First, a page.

If you didn't already know, there’s been a bit of snow in Britain.
Not enough to maroon whole communities like a tsunami or force evacuations like a nuclear meltdown but enough for the media to barely suppress the urge to shout: “Everyone panic! It’s White Armageddon!”
|Let it snow, let it snow, let it snow!|
But why moan?
Why let it stop us getting about, especially if that long journey from Cardiff to Brighton to see mates is at risk of being scuppered? As long as you’re prepared it doesn't matter what they throw at you.
1. Plan your journey. With all the amendments and disruptions you will find it easier and less stressful if you can prepare the best route. Don’t change at a station where trains appear to have been fossilized. Better to get to a fully functioning main terminus 10 miles further away than hop off slightly closer where nothing can save you. If you’re going into London and plan on using the tube make sure your route is running a good service.
2. Get Technical. If you have a smartphone get a travel app. Network Rail Inquiries have a superb app which will give you real-time information on where your delayed train is so you can amaze your fellow passengers by looking unfazed and cool while they are still peering up at lifeless information boards.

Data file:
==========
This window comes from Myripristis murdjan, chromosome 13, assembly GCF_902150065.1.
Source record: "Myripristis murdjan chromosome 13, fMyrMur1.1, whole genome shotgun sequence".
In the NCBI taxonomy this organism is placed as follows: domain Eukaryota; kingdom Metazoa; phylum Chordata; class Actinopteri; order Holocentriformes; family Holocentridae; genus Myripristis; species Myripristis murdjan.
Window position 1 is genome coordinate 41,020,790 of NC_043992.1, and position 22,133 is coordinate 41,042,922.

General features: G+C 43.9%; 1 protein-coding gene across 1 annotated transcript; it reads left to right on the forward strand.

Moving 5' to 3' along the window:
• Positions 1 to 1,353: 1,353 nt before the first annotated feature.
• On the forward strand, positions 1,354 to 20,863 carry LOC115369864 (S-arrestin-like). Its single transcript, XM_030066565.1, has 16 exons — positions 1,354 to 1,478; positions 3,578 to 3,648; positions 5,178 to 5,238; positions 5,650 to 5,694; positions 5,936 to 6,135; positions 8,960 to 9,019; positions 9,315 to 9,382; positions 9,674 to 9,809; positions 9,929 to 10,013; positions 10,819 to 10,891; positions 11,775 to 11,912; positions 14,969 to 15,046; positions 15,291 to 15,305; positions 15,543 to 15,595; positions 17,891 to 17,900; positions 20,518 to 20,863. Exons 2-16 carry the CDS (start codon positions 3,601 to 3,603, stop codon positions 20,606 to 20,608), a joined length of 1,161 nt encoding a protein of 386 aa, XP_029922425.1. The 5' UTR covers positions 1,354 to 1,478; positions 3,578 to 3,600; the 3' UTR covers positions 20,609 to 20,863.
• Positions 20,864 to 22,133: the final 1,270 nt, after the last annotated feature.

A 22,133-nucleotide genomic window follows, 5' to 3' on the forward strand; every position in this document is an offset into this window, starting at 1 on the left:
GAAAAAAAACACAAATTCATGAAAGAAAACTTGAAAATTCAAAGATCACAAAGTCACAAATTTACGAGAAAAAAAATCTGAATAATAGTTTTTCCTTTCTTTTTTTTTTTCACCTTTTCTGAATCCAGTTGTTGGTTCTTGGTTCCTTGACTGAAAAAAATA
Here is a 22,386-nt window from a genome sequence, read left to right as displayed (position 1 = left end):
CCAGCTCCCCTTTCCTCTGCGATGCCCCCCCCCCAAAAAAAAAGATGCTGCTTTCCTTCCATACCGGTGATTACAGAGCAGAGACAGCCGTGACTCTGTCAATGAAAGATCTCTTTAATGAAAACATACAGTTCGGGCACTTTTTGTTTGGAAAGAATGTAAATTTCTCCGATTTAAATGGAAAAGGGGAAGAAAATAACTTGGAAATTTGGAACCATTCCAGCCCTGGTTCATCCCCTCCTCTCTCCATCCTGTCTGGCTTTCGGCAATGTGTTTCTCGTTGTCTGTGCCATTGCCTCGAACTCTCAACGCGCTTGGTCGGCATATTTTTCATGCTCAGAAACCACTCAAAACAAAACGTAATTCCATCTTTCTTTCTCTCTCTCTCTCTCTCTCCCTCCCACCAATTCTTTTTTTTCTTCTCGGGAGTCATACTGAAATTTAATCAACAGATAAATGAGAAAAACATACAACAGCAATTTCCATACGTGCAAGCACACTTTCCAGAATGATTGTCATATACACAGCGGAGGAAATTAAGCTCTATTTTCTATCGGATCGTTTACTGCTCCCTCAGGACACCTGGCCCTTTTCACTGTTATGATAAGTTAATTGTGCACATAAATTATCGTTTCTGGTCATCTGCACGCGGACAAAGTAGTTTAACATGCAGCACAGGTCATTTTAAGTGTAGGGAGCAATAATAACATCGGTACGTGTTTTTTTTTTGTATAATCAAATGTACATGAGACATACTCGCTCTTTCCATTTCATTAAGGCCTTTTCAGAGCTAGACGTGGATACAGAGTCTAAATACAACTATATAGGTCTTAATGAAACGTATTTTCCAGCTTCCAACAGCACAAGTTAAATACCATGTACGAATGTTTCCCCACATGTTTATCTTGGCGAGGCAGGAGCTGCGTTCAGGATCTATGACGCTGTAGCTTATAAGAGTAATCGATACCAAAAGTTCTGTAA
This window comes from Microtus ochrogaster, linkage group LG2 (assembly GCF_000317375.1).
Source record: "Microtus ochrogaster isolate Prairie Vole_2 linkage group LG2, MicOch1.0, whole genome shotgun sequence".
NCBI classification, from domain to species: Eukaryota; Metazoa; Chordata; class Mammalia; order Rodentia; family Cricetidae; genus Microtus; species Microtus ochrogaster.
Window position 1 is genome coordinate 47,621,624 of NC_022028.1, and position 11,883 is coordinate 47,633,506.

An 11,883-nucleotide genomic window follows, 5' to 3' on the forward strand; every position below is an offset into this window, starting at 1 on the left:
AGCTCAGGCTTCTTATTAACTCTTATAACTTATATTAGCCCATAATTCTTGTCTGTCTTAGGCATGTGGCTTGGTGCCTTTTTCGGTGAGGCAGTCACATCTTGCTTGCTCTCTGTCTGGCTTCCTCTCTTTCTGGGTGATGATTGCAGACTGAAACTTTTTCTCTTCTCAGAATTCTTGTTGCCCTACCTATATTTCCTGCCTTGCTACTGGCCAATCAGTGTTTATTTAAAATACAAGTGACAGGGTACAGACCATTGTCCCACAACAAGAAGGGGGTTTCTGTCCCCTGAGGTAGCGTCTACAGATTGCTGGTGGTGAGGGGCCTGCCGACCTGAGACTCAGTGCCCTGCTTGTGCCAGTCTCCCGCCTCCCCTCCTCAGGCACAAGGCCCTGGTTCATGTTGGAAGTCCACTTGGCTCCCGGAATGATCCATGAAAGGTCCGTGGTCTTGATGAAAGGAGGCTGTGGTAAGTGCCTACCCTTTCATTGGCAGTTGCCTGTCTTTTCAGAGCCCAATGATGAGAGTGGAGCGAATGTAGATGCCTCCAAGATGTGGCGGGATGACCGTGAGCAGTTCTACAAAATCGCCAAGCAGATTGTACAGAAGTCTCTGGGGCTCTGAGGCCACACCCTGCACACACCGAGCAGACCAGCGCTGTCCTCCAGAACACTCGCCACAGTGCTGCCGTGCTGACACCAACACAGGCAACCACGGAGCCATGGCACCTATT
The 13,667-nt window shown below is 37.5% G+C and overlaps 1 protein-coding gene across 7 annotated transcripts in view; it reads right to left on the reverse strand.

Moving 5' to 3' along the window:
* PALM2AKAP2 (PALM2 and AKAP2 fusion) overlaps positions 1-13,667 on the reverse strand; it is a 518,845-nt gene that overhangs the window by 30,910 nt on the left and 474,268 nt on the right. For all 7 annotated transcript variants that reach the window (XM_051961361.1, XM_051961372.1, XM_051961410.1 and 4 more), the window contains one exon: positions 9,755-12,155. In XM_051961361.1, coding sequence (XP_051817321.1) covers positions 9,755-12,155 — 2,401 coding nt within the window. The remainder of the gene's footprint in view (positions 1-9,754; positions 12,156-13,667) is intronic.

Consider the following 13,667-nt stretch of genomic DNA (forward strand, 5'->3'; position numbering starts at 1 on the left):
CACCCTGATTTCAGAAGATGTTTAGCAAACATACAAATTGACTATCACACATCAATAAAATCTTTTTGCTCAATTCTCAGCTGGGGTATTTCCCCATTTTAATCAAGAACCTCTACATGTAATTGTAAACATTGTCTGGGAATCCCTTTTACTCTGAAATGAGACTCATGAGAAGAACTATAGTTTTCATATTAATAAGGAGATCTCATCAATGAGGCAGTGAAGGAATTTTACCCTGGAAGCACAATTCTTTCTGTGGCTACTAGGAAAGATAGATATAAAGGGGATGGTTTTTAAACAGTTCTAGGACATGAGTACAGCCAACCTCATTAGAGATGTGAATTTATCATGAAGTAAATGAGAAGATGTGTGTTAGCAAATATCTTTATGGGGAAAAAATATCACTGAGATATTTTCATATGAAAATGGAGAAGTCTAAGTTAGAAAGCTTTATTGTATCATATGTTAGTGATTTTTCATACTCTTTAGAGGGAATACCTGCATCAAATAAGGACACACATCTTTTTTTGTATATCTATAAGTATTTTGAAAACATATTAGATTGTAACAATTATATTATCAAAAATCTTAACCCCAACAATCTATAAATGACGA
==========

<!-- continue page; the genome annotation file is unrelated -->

3. Warm clothes/shoes. Unsurprisingly the guy I saw in the t-shirt on Platform 1 at Cardiff Central was shivering. It’s all about layers.
|The White Witch rocks a fur number to keep warm|
4. Lip balm. Snow being blasted into your face has the tendency to dry your skin and the lips will get red. If you want to chew feverishly at your lip until you look like you drink Ribena from a child’s beaker, ignore me. Or wrap a scarf around your face instead.
5. Keep hydrated and store energy. Pack some water and some snacks. Travelling long distance on public transport is energy sapping at the best of times
6. Make sure your phone is fully charged. You’ll need it to make calls to waiting friends or family or for any other essential business to get you there in once piece. If you have to use the 3G to surf the net in order to plan your journey make sure you turn it off when you’re not using it. That 3G is one battery hungry mother.
By Steve Gray
Steve is freelance journalist, lover of snow, the V&A museum & Network Rail.
Snow Image (c) This is Devon